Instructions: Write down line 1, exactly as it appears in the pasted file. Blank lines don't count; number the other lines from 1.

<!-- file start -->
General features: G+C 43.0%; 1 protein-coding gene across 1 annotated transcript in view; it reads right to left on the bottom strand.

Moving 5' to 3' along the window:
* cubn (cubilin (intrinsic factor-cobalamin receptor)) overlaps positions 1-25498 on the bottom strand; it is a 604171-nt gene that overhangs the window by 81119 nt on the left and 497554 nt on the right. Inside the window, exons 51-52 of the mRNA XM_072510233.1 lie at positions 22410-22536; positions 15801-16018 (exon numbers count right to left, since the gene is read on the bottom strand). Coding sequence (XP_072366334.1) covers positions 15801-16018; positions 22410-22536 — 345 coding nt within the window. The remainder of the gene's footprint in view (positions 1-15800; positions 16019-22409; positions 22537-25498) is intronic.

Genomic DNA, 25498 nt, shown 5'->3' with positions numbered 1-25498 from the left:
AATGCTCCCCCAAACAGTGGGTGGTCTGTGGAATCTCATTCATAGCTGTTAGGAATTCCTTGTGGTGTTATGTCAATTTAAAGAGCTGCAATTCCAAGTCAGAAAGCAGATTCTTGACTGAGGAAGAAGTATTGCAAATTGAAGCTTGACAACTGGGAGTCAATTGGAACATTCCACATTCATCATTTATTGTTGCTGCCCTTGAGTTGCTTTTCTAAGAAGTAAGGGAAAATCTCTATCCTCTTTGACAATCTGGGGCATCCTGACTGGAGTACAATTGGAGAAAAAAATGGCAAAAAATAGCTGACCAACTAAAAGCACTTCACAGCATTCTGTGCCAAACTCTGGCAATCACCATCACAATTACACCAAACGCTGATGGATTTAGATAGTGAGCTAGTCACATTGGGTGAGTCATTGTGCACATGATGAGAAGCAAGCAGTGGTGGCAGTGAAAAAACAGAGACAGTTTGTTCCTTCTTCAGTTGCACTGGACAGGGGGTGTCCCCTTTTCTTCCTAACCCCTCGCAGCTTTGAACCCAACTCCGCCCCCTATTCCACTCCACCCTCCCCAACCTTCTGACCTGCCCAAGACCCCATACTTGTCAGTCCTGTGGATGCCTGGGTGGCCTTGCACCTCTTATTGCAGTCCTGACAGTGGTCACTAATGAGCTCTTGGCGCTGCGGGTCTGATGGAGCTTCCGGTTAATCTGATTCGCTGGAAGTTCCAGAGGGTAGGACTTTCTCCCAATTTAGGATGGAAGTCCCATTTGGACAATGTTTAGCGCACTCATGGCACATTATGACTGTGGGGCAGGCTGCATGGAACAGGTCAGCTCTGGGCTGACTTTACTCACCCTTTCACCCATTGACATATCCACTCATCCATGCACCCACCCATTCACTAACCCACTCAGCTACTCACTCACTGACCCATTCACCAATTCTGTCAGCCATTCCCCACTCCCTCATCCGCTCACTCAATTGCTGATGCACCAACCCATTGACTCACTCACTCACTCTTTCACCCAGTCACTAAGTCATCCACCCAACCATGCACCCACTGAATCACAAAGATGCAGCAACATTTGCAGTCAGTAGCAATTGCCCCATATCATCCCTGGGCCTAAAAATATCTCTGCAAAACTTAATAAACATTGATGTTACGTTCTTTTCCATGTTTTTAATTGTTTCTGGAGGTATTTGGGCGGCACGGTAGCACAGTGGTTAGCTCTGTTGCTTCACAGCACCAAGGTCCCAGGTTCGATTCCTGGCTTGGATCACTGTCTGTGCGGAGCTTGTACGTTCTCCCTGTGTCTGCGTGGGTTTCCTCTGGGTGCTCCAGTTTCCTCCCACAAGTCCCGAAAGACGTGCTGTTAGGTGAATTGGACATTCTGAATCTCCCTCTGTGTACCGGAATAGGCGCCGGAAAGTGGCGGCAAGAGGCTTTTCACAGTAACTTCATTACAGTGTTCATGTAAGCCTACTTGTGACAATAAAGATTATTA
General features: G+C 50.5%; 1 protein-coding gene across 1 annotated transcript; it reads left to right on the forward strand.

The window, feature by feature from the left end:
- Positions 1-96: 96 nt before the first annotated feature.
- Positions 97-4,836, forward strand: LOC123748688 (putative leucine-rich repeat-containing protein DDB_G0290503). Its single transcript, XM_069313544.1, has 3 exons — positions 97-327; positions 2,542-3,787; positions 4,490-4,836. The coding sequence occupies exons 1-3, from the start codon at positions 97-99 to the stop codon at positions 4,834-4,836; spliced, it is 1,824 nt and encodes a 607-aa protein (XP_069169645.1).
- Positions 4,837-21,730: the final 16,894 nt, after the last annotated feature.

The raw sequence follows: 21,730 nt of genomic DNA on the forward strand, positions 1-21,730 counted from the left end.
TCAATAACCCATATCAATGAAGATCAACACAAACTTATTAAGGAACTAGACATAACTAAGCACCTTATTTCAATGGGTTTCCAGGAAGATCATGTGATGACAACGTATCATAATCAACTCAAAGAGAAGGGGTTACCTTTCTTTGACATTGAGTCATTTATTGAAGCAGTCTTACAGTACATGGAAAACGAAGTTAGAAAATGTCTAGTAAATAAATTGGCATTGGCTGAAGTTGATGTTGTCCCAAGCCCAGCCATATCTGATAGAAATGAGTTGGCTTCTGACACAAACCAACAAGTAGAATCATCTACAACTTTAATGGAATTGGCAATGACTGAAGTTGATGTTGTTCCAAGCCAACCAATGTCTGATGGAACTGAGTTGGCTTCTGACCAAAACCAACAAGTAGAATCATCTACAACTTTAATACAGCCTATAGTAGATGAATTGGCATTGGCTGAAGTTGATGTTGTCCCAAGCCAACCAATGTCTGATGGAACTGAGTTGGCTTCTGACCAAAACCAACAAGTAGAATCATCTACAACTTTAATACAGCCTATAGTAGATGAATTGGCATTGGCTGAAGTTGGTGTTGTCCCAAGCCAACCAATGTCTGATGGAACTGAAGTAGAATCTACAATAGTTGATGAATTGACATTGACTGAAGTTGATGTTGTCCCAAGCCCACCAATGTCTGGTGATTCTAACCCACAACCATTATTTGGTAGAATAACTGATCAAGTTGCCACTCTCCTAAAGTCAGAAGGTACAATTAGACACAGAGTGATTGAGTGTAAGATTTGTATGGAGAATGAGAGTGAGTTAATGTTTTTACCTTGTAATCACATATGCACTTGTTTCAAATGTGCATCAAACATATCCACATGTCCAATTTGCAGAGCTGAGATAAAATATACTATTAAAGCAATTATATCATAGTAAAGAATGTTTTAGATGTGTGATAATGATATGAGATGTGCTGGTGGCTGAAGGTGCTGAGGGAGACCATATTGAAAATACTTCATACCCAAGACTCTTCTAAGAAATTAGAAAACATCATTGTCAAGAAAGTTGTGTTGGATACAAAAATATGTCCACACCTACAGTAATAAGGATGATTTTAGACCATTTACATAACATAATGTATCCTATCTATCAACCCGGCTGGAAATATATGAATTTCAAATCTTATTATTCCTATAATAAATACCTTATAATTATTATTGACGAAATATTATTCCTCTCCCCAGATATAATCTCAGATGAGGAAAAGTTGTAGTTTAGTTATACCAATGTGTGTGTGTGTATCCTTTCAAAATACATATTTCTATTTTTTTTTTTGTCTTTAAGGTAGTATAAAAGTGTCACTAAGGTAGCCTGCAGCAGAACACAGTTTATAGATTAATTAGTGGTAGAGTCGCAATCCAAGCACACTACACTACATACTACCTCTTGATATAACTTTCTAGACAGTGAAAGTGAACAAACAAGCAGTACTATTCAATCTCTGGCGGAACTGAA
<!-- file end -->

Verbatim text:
General features: G+C 43.0%; 1 protein-coding gene across 1 annotated transcript in view; it reads right to left on the bottom strand.